Supreme Court justices side with church in playground dispute

President Donald Trump watches as Supreme Court Justice Anthony Kennedy administers the judicial oath to Judge Neil Gorsuch during a re-enactment in the Rose Garden of the White House

Layton, arguing for the state, clearly had the harder task, struggling as justices pressed him about where to draw the line between those things that a church is clearly entitled to, like public safety protections, versus state aid for facilities and programs at church schools.

The church operates a daycare and preschool in the college town of Columbia, Missouri. The church sued in response, insisting that it should have been eligible to receive the grant because the playground upgrade did not serve any religious purposes.

The constitutions in at least 37 states forbid sending any tax money to churches, church schools or religious organizations.

"They're just saying", she said of the state, "we don't want to be involved with a church".

It's no wonder-the justices had a lot of time to think about this case, since they granted review in January 2016 and appeared to hold off in hearing the case until a ninth justice was confirmed. "Essentially this is a program open to everyone", yet the preschool was rejected for the playground funds just because it was run by a church. "We are just asking not to be treated worse than everyone else".

Americans United today asked the U.S. Supreme Court to dismiss Trinity Lutheran Church of Columbia v. Comer - a church-state separation case scheduled to be heard by the high court tomorrow.

What does this have to do with Colorado?

Layton admitted that wouldn't be denied, and Breyer then followed up, asking, "If it does not permit a law that pays money out of the treasury for the health of the children in the church, school, or even going to church, how does it permit Missouri to deny money to the same place for helping children not fall in the playground, cut their knees, get tetanus, break a leg, et cetera?" A court decision is expected by the end of June.

"Both the Colorado and Missouri Blaine Amendments share discriminatory, anti-Catholic origins that make their contemporary use to compel religious discrimination particularly unacceptable", lawyer Paul Clement wrote on behalf of the Colorado county. On the federal appeals court in Denver, he was receptive to claims from religious groups, and he was thought to be a likely vote for the church in Wednesday's case.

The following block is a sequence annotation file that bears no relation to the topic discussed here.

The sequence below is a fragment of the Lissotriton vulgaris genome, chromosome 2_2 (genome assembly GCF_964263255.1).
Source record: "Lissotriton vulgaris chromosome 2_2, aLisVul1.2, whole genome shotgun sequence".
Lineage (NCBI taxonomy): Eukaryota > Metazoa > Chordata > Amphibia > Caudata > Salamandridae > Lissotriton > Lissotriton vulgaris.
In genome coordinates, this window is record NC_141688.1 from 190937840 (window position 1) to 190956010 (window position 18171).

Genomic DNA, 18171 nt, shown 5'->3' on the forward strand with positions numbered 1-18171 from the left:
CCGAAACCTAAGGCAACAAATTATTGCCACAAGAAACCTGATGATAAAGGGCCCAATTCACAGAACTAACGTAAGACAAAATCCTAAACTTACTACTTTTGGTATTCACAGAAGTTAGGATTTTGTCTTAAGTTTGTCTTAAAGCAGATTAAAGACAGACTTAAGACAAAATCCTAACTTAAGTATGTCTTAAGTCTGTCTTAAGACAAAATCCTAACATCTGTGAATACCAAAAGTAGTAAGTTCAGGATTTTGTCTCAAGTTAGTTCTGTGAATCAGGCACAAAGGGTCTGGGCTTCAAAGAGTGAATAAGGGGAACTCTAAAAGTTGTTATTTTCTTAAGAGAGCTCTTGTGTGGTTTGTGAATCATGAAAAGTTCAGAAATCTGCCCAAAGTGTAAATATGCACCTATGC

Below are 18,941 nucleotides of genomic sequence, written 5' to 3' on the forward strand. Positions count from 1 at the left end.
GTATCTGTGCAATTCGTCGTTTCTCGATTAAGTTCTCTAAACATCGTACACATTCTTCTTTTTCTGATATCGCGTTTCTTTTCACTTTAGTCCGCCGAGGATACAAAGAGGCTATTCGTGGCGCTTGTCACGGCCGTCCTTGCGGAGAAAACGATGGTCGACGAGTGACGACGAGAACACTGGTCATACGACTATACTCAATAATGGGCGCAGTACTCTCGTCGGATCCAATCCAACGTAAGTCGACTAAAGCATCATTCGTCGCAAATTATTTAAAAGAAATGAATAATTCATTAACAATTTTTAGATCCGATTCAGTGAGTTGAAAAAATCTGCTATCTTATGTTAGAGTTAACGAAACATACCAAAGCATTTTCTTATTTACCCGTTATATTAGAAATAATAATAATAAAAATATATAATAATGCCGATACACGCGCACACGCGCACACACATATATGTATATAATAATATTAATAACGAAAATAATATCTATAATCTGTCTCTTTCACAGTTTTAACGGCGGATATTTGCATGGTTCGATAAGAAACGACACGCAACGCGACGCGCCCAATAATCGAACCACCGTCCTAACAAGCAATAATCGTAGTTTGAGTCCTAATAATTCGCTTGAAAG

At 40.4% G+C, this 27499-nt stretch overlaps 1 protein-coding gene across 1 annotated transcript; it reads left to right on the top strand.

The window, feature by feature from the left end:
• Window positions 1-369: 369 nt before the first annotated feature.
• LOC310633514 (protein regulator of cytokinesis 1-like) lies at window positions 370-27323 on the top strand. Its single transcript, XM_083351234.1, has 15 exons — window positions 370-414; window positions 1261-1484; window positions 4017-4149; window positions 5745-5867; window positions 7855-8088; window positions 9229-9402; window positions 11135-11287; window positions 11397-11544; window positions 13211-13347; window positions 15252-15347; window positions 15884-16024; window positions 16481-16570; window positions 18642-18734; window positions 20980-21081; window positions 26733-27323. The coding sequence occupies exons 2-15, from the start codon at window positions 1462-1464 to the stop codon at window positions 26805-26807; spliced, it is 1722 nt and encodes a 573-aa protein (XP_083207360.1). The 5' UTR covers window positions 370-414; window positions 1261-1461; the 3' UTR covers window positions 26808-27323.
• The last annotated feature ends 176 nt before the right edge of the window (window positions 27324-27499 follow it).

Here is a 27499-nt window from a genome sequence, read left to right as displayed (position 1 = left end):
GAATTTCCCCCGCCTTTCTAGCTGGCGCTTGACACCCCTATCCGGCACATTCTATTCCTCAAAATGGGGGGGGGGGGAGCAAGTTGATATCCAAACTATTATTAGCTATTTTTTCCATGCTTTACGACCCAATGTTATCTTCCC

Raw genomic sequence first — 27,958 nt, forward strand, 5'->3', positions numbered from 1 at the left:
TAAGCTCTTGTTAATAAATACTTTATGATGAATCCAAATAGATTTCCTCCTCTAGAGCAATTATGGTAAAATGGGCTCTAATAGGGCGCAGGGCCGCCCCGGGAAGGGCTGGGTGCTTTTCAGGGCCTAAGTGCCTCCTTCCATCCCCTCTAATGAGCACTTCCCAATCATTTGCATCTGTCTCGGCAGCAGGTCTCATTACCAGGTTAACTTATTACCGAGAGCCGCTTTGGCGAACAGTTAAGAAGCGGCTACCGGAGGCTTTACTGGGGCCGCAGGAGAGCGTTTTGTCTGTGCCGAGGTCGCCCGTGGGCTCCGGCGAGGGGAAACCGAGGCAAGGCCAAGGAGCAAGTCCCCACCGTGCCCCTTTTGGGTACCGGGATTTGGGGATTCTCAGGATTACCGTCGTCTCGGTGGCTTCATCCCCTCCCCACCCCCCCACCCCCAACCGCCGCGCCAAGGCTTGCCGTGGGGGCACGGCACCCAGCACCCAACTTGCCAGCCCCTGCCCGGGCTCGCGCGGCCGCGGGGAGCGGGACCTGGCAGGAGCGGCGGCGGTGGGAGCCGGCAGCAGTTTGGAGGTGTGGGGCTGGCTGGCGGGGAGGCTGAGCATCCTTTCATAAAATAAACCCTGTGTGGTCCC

NY has, over the decades, chipped away at its Blaine Amendment; a 1967 ruling by the state's highest court rightly upheld a program requiring school boards to loan textbooks to all students, public, private and religious - because the program was "meant to bestow a public benefit upon all school children, regardless of their school affiliations".

"How can the church be disentitled to qualify for a statewide program exclusively because it's a religious institution?" asked Justice Elena Kagan.

The justices focused particularly on the fact that the program promotes health and safety, a broadly acceptable reason for states to fund religious institutions, they suggested, which doesn't advance a religious objective. Under the state of Missouri's policy, would that be allowed for church schools?' And Mr. Layton said 'No, that would not be allowed, ' " Stanley said. Cortman and the alliance are providing the legal support for Trinity Lutheran. It raises issues of separation of church and state and whether individual states can make the barriers higher than the U.S. Constitution imposes.

James R. Layton, a lawyer for the state, said on the other hand that the clause in Missouri's constitution that prohibits the granting of taxpayer monies to any church, sect, or religion, simply means the state should not be "forced" to release money for Trinity Lutheran Church.

Yes, replied Cortman, because the school has "a free exercise right to religious autonomy, to decide who their members are". "The case is important because it's going to ask the question, 'Can the government deny people of faith, and their religious organizations, their freedom to participate equally in society?'" she told MRC Culture in an exclusive interview.

Layton, former solicitor general of Missouri, said the state would not block police and fire protection to churches because public safety is different since it is a service. According to the church, Missouri targeted religion for disadvantageous treatment, which can be justified only if the grant program is narrowly tailored to achieve a compelling government interest.

"This church-state divide, it's a fraught issue".

The tenor of the justices' questions during the hourlong oral argument hinted at disagreements, but with a tilt toward the church's position in a case that could have widespread implications in dozens of other states.

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